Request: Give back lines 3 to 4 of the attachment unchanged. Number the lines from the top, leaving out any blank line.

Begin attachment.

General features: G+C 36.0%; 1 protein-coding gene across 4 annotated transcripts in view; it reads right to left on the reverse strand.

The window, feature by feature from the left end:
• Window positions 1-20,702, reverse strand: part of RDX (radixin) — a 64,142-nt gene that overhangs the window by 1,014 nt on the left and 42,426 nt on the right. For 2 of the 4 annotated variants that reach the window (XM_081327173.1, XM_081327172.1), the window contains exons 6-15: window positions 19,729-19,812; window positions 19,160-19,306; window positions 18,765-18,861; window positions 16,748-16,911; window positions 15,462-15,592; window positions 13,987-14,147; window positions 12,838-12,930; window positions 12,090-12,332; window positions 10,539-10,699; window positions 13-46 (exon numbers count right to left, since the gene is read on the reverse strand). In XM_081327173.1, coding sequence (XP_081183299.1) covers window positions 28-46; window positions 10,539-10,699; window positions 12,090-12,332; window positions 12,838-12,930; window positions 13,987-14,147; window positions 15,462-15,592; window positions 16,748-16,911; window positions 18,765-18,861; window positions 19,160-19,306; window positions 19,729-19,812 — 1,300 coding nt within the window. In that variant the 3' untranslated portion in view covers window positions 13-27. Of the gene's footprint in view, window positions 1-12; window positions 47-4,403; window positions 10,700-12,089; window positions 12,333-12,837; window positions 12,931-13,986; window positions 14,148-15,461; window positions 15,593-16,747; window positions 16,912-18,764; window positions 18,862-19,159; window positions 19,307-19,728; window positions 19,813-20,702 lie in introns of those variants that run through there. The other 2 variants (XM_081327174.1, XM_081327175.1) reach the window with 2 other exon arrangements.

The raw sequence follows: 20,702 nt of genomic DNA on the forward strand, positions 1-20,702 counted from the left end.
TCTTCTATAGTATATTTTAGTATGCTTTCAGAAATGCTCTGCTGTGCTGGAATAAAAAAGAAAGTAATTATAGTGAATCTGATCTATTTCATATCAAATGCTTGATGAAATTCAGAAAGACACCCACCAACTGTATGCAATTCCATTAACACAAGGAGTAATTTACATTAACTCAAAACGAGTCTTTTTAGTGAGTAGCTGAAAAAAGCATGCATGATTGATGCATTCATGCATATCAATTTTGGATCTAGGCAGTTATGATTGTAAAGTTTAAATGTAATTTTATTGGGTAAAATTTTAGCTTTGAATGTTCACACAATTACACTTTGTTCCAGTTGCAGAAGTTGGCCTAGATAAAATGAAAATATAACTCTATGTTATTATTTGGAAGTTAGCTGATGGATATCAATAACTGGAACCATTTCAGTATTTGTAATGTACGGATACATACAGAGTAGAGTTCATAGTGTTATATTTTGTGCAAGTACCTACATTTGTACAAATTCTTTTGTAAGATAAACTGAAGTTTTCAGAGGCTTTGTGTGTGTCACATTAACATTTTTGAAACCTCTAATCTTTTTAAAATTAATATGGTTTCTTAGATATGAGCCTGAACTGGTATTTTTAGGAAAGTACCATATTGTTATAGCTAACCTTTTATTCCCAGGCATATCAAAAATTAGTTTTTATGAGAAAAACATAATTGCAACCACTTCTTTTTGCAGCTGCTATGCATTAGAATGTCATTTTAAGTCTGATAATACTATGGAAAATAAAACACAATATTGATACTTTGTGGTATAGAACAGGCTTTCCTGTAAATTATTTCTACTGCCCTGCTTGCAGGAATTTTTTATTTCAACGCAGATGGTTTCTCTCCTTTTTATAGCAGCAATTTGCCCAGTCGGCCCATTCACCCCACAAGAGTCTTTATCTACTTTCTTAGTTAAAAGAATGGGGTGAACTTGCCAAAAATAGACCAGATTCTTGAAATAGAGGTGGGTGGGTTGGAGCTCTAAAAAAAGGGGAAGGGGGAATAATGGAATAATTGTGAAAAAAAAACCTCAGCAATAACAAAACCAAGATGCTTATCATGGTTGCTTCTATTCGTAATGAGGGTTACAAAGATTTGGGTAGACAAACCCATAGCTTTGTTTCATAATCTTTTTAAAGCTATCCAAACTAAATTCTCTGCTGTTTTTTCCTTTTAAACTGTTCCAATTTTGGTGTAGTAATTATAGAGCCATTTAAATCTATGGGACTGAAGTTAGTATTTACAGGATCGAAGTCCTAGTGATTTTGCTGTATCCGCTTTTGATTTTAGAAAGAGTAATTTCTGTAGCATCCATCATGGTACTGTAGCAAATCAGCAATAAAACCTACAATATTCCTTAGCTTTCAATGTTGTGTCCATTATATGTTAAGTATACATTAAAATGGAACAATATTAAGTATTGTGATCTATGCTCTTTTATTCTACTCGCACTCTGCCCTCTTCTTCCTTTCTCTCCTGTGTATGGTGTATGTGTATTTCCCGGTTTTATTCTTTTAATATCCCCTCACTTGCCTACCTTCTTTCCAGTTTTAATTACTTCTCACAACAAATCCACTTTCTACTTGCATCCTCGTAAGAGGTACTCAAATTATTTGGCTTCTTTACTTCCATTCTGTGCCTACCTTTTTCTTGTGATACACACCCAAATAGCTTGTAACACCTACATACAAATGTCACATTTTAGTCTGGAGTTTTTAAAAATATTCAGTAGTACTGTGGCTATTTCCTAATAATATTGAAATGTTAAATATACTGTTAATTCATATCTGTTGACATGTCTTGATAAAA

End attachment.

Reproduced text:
• Window positions 1-20,702, reverse strand: part of RDX (radixin) — a 64,142-nt gene that overhangs the window by 1,014 nt on the left and 42,426 nt on the right. For 2 of the 4 annotated variants that reach the window (XM_081327173.1, XM_081327172.1), the window contains exons 6-15: window positions 19,729-19,812; window positions 19,160-19,306; window positions 18,765-18,861; window positions 16,748-16,911; window positions 15,462-15,592; window positions 13,987-14,147; window positions 12,838-12,930; window positions 12,090-12,332; window positions 10,539-10,699; window positions 13-46 (exon numbers count right to left, since the gene is read on the reverse strand). In XM_081327173.1, coding sequence (XP_081183299.1) covers window positions 28-46; window positions 10,539-10,699; window positions 12,090-12,332; window positions 12,838-12,930; window positions 13,987-14,147; window positions 15,462-15,592; window positions 16,748-16,911; window positions 18,765-18,861; window positions 19,160-19,306; window positions 19,729-19,812 — 1,300 coding nt within the window. In that variant the 3' untranslated portion in view covers window positions 13-27. Of the gene's footprint in view, window positions 1-12; window positions 47-4,403; window positions 10,700-12,089; window positions 12,333-12,837; window positions 12,931-13,986; window positions 14,148-15,461; window positions 15,593-16,747; window positions 16,912-18,764; window positions 18,862-19,159; window positions 19,307-19,728; window positions 19,813-20,702 lie in introns of those variants that run through there. The other 2 variants (XM_081327174.1, XM_081327175.1) reach the window with 2 other exon arrangements.

The raw sequence follows: 20,702 nt of genomic DNA on the forward strand, positions 1-20,702 counted from the left end.